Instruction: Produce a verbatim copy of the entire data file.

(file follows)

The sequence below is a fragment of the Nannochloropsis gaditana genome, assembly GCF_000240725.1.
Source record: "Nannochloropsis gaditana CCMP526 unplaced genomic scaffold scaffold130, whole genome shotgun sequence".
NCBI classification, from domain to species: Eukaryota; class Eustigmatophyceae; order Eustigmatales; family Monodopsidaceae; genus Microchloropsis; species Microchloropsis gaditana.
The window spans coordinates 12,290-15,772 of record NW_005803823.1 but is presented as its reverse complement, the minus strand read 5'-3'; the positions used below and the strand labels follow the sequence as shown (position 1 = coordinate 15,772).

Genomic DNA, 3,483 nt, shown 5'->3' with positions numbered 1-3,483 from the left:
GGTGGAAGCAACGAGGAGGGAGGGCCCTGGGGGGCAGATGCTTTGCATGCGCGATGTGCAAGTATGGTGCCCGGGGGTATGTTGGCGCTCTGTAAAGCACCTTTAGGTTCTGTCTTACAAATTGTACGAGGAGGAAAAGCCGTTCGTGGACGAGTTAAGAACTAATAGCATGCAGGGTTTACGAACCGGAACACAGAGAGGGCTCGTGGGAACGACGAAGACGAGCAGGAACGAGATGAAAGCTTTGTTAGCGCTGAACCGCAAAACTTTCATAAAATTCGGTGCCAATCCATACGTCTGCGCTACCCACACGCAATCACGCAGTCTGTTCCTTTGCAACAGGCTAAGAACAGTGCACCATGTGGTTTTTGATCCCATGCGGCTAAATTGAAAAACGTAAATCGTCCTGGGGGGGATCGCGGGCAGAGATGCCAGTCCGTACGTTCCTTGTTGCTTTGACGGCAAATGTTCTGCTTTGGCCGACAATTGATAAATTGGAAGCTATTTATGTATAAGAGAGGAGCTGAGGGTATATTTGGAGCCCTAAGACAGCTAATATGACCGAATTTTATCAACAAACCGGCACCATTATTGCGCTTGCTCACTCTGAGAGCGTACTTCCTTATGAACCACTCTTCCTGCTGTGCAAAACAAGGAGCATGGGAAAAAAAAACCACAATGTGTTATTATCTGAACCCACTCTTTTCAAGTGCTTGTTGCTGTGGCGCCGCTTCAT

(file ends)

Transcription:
The sequence below is a fragment of the Nannochloropsis gaditana genome, assembly GCF_000240725.1.
Source record: "Nannochloropsis gaditana CCMP526 unplaced genomic scaffold scaffold130, whole genome shotgun sequence".
NCBI classification, from domain to species: Eukaryota; class Eustigmatophyceae; order Eustigmatales; family Monodopsidaceae; genus Microchloropsis; species Microchloropsis gaditana.
The window spans coordinates 12,290-15,772 of record NW_005803823.1 but is presented as its reverse complement, the minus strand read 5'-3'; the positions used below and the strand labels follow the sequence as shown (position 1 = coordinate 15,772).

Genomic DNA, 3,483 nt, shown 5'->3' with positions numbered 1-3,483 from the left:
GGTGGAAGCAACGAGGAGGGAGGGCCCTGGGGGGCAGATGCTTTGCATGCGCGATGTGCAAGTATGGTGCCCGGGGGTATGTTGGCGCTCTGTAAAGCACCTTTAGGTTCTGTCTTACAAATTGTACGAGGAGGAAAAGCCGTTCGTGGACGAGTTAAGAACTAATAGCATGCAGGGTTTACGAACCGGAACACAGAGAGGGCTCGTGGGAACGACGAAGACGAGCAGGAACGAGATGAAAGCTTTGTTAGCGCTGAACCGCAAAACTTTCATAAAATTCGGTGCCAATCCATACGTCTGCGCTACCCACACGCAATCACGCAGTCTGTTCCTTTGCAACAGGCTAAGAACAGTGCACCATGTGGTTTTTGATCCCATGCGGCTAAATTGAAAAACGTAAATCGTCCTGGGGGGGATCGCGGGCAGAGATGCCAGTCCGTACGTTCCTTGTTGCTTTGACGGCAAATGTTCTGCTTTGGCCGACAATTGATAAATTGGAAGCTATTTATGTATAAGAGAGGAGCTGAGGGTATATTTGGAGCCCTAAGACAGCTAATATGACCGAATTTTATCAACAAACCGGCACCATTATTGCGCTTGCTCACTCTGAGAGCGTACTTCCTTATGAACCACTCTTCCTGCTGTGCAAAACAAGGAGCATGGGAAAAAAAAACCACAATGTGTTATTATCTGAACCCACTCTTTTCAAGTGCTTGTTGCTGTGGCGCCGCTTCAT